This in combination with the efforts from the visual effects team makes for an ominous, visceral presence in this 10-foot CGI creature. One of the best things about this movie is when the Venom symbiote breaks out into his full form, taking complete control over Brock’s body and just starts running over any enemy in his path. When the movie breaks out into full-blown creature-feature action, that’s when the film is at its best, with Venom’s tentacles flailing about, making giant spider-like leaps, and chomping off bad guy’s heads like they’re the stem of a Tootsie pop. Many fans were reasonably concerned what Venom was going to look like in this movie with his last big-screen appearance still in our memory. I want this on the record: Venom looks and feels vicious, and he rightfully earns the title of lethal protector.

So the Eddie Brock and Venom characters are fleshed out very well in this movie. What isn’t done as well? Essentially everything else.

For one thing, Michelle Williams does nothing for this movie. Her character could literally have been portrayed by Megan Fox, and she would carry the same emotional relevance throughout the movie. That goes double for Riz Ahmed, who plays the movie’s villain named Riot. His character is essentially a gray-scaled clone of Venom, which doesn’t do any favors for the movie’s final battle where black and gray goo basically just splashes against each other over and over again.

The real problem here lies in how the characters are written. They aren’t organic. They don’t feel like they belong here. And unlike Eddie Brock and his venomous alter-ego, their roles don’t have any real impact on the story as a whole. Ann Weying is here because every superhero apparently needs a love interest, and this story wouldn’t be complete without some complicated romantic feelings involved. Riot feels especially shortchanged. Instead of being the relentless, unhinged force he’s supposed to be, he just feels flat and artificial: like a final boss in a video game instead of a mortal enemy for our hero. That lack of effort into fleshing out these characterizations makes for dull, uninspired portrayals, which is especially unfair given the talent and caliber of these two actors. If you don’t believe me, look at Williams’ work in My Week With Marilyn and Ahmed’s work in Nightcrawler. Then look at their performances here and tell me they were given ample material to work with.

All in all, Venom is not the worst movie in the world, but it isn’t really a good one either. It’s just sort of there flailing in the whirlwind of superhero mania that hops from one franchise to another. I am curious as to how the series will progress from here, as Sony has relentlessly teased that they wanted to launch their own cinematic universe from this movie. I at least have more hope for the Venom cinematic universe than I do for, say, the DC Extended Universe. But on its own two tentacles, Venom is ugly, messy, and something I’d much rather forget about: like a turd in the wind.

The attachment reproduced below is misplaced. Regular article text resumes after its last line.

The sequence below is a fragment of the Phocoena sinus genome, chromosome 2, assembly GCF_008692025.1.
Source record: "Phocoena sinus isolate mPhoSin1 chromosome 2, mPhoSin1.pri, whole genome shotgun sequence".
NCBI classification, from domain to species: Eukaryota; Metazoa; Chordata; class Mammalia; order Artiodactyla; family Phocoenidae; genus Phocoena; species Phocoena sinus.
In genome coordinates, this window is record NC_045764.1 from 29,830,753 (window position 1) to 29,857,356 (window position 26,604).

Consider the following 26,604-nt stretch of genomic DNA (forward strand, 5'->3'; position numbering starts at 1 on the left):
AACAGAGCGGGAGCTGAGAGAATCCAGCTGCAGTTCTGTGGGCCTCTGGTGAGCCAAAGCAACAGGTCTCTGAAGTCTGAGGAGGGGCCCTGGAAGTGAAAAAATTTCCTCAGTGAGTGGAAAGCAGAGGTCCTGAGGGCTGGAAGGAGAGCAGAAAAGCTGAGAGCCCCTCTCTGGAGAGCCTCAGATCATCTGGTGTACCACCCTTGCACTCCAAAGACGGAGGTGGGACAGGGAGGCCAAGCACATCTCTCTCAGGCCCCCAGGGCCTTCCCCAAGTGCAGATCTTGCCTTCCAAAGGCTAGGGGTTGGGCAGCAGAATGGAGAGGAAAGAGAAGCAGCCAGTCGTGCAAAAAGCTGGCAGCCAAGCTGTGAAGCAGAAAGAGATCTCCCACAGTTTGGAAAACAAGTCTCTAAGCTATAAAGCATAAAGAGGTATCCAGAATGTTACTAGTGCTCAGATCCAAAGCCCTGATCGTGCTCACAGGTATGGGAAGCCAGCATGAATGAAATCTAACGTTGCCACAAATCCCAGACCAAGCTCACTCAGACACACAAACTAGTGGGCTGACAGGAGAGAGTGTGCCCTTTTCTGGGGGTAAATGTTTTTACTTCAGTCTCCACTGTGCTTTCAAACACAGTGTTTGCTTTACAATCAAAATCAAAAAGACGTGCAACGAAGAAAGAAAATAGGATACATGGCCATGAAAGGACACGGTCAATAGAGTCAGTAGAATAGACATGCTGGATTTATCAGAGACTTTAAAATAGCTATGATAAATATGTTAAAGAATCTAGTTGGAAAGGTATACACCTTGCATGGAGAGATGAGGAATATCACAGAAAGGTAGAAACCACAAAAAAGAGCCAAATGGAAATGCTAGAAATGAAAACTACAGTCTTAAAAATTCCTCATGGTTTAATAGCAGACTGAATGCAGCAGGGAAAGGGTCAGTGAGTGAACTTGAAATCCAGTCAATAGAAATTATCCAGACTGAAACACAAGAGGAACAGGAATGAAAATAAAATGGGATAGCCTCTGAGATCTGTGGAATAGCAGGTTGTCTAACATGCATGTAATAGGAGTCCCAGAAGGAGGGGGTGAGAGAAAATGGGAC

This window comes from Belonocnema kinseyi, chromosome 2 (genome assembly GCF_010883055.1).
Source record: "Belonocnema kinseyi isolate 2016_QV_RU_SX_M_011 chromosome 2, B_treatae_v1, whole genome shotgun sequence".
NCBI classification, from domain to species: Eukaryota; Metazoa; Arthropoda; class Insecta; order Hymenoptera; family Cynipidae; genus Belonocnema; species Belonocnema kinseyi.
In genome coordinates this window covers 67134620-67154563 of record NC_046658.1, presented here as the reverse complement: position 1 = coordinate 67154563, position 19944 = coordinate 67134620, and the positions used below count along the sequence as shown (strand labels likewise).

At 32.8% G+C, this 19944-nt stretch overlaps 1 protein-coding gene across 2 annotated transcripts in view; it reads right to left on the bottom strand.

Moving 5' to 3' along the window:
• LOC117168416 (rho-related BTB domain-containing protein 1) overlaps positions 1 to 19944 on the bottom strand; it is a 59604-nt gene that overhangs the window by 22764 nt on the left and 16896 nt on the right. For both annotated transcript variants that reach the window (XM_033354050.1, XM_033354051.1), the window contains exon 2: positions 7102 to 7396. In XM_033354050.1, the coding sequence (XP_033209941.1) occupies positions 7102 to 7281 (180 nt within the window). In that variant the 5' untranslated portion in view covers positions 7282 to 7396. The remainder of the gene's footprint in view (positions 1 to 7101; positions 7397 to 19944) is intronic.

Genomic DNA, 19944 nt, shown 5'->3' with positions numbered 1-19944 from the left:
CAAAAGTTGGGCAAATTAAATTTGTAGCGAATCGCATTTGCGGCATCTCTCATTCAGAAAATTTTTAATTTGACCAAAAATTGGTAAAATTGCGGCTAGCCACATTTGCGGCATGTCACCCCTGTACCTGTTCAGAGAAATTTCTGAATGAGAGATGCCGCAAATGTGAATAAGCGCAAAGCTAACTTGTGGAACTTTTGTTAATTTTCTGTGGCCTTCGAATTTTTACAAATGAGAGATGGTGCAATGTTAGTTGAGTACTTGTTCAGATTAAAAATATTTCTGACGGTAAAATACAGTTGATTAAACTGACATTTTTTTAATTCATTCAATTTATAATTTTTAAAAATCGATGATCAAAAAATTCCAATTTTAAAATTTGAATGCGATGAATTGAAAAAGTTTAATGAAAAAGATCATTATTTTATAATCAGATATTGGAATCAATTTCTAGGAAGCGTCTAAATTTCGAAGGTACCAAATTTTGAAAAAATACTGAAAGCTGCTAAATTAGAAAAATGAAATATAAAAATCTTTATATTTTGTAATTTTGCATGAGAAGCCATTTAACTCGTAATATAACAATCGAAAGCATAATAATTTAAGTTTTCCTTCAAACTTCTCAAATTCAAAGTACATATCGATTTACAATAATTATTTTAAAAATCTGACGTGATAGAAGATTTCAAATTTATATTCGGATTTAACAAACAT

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“THE AMAZING SPIDER-MAN 2” Review (✫✫✫✫)

Don’t worry: it’s not “Spider-man 3.”

The Amazing Spider-Man 2 is the standard of a superhero movie that everyone should aspire to. It’s exciting, action-packed, gut-bustlingly hilarious and emotionally involving to a point where I was surprised at how personal and genuine it really was. “Amazing,” in fact, is not a good enough word to describe this movie — “Superior” is more like it.

Taking place after Curt Connors, aka The Lizard, attacked New York City, The Amazing Spider-Man 2 shows Peter Parker (Andrew Garfield) as he continues to adapt to his new life as the spectacular Spider-Man. He’s just about to graduate, he’s getting a job as a freelance photographer at the Daily Bugle and his relationship with Gwen Stacy (Emma Stone) is going strong. Being Spider-Man has its perks and its downfalls, and this is a rare high point in Peter’s life.

Elsewhere, however, dark forces develop under Oscorp. Engineer Max Dillon (Jamie Foxx) gets electrocuted by bio-electric eels, transforming him into the chaotic villain known as Electro. Russian mobster Aleksei Sytsevich (Paul Giamatti) gets equipped with a fully armed mechanical suit, becoming the Rhino. And Harry Osborn (Dane DeHaan), an old friend of Peter’s, returns with a dark secret that he’s hiding from everyone.